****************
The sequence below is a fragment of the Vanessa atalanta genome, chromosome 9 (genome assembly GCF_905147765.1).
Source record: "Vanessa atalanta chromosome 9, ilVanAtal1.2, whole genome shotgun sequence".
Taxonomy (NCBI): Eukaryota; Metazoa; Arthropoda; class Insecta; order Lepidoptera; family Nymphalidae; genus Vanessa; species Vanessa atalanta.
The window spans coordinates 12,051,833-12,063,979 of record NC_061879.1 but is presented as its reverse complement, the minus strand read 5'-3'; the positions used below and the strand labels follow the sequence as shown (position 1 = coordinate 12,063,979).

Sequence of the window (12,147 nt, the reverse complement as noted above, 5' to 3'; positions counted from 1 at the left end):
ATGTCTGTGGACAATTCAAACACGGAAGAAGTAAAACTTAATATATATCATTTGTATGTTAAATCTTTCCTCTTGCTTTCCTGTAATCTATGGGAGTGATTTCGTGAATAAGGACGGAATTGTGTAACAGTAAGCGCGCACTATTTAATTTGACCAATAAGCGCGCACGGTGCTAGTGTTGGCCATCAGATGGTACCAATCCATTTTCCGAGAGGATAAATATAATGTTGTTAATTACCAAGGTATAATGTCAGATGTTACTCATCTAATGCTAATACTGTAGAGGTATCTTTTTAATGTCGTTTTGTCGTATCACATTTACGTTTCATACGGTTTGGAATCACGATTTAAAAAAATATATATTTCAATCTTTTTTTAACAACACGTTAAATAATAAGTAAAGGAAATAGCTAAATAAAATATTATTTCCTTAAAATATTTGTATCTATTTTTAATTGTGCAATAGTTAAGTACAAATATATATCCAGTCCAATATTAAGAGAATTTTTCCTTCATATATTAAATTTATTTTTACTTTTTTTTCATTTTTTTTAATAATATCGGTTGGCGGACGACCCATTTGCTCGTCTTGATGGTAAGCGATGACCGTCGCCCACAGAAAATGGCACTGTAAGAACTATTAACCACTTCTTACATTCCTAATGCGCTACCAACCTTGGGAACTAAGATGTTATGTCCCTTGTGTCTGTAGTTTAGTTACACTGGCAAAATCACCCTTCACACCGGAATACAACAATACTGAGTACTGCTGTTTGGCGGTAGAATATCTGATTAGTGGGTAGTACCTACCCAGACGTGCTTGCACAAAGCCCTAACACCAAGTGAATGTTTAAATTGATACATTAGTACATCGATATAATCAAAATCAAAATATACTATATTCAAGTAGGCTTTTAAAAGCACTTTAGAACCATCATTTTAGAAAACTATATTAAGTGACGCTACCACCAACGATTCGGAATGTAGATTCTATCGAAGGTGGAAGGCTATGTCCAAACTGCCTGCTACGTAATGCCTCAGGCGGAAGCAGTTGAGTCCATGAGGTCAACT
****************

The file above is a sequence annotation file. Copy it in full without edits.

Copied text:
The sequence below is a fragment of the Vanessa atalanta genome, chromosome 9 (genome assembly GCF_905147765.1).
Source record: "Vanessa atalanta chromosome 9, ilVanAtal1.2, whole genome shotgun sequence".
Taxonomy (NCBI): Eukaryota; Metazoa; Arthropoda; class Insecta; order Lepidoptera; family Nymphalidae; genus Vanessa; species Vanessa atalanta.
The window spans coordinates 12,051,833-12,063,979 of record NC_061879.1 but is presented as its reverse complement, the minus strand read 5'-3'; the positions used below and the strand labels follow the sequence as shown (position 1 = coordinate 12,063,979).

Sequence of the window (12,147 nt, the reverse complement as noted above, 5' to 3'; positions counted from 1 at the left end):
ATGTCTGTGGACAATTCAAACACGGAAGAAGTAAAACTTAATATATATCATTTGTATGTTAAATCTTTCCTCTTGCTTTCCTGTAATCTATGGGAGTGATTTCGTGAATAAGGACGGAATTGTGTAACAGTAAGCGCGCACTATTTAATTTGACCAATAAGCGCGCACGGTGCTAGTGTTGGCCATCAGATGGTACCAATCCATTTTCCGAGAGGATAAATATAATGTTGTTAATTACCAAGGTATAATGTCAGATGTTACTCATCTAATGCTAATACTGTAGAGGTATCTTTTTAATGTCGTTTTGTCGTATCACATTTACGTTTCATACGGTTTGGAATCACGATTTAAAAAAATATATATTTCAATCTTTTTTTAACAACACGTTAAATAATAAGTAAAGGAAATAGCTAAATAAAATATTATTTCCTTAAAATATTTGTATCTATTTTTAATTGTGCAATAGTTAAGTACAAATATATATCCAGTCCAATATTAAGAGAATTTTTCCTTCATATATTAAATTTATTTTTACTTTTTTTTCATTTTTTTTAATAATATCGGTTGGCGGACGACCCATTTGCTCGTCTTGATGGTAAGCGATGACCGTCGCCCACAGAAAATGGCACTGTAAGAACTATTAACCACTTCTTACATTCCTAATGCGCTACCAACCTTGGGAACTAAGATGTTATGTCCCTTGTGTCTGTAGTTTAGTTACACTGGCAAAATCACCCTTCACACCGGAATACAACAATACTGAGTACTGCTGTTTGGCGGTAGAATATCTGATTAGTGGGTAGTACCTACCCAGACGTGCTTGCACAAAGCCCTAACACCAAGTGAATGTTTAAATTGATACATTAGTACATCGATATAATCAAAATCAAAATATACTATATTCAAGTAGGCTTTTAAAAGCACTTTAGAACCATCATTTTAGAAAACTATATTAAGTGACGCTACCACCAACGATTCGGAATGTAGATTCTATCGAAGGTGGAAGGCTATGTCCAAACTGCCTGCTACGTAATGCCTCAGGCGGAAGCAGTTGAGTCCATGAGGTCAACT